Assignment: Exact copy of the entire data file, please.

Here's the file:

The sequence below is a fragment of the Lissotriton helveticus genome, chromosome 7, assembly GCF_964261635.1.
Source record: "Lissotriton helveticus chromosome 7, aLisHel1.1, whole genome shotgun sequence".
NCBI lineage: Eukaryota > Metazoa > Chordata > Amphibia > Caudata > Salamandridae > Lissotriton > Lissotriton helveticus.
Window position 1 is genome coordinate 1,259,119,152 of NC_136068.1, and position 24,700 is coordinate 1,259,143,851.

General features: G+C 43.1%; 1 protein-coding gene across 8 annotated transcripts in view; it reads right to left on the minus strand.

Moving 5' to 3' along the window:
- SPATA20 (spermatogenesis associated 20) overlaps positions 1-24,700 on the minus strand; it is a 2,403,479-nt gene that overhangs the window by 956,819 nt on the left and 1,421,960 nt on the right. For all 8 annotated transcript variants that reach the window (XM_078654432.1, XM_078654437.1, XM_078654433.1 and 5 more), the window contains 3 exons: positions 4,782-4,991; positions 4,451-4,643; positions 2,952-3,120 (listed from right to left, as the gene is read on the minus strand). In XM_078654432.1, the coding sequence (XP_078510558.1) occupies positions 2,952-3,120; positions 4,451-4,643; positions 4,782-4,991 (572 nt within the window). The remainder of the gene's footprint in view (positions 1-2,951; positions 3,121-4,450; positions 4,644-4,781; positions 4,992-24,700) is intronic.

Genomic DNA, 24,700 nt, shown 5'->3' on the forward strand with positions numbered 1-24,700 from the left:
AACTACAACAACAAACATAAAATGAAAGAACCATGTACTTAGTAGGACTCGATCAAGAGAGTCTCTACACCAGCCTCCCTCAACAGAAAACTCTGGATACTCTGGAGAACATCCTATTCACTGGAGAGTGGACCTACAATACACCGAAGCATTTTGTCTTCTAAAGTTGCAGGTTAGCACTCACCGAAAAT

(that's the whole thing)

The sequence below is a fragment of the Lissotriton helveticus genome, chromosome 7, assembly GCF_964261635.1.
Source record: "Lissotriton helveticus chromosome 7, aLisHel1.1, whole genome shotgun sequence".
NCBI lineage: Eukaryota > Metazoa > Chordata > Amphibia > Caudata > Salamandridae > Lissotriton > Lissotriton helveticus.
Window position 1 is genome coordinate 1,259,119,152 of NC_136068.1, and position 24,700 is coordinate 1,259,143,851.

General features: G+C 43.1%; 1 protein-coding gene across 8 annotated transcripts in view; it reads right to left on the minus strand.

Moving 5' to 3' along the window:
- SPATA20 (spermatogenesis associated 20) overlaps positions 1-24,700 on the minus strand; it is a 2,403,479-nt gene that overhangs the window by 956,819 nt on the left and 1,421,960 nt on the right. For all 8 annotated transcript variants that reach the window (XM_078654432.1, XM_078654437.1, XM_078654433.1 and 5 more), the window contains 3 exons: positions 4,782-4,991; positions 4,451-4,643; positions 2,952-3,120 (listed from right to left, as the gene is read on the minus strand). In XM_078654432.1, the coding sequence (XP_078510558.1) occupies positions 2,952-3,120; positions 4,451-4,643; positions 4,782-4,991 (572 nt within the window). The remainder of the gene's footprint in view (positions 1-2,951; positions 3,121-4,450; positions 4,644-4,781; positions 4,992-24,700) is intronic.

Genomic DNA, 24,700 nt, shown 5'->3' on the forward strand with positions numbered 1-24,700 from the left:
AACTACAACAACAAACATAAAATGAAAGAACCATGTACTTAGTAGGACTCGATCAAGAGAGTCTCTACACCAGCCTCCCTCAACAGAAAACTCTGGATACTCTGGAGAACATCCTATTCACTGGAGAGTGGACCTACAATACACCGAAGCATTTTGTCTTCTAAAGTTGCAGGTTAGCACTCACCGAAAAT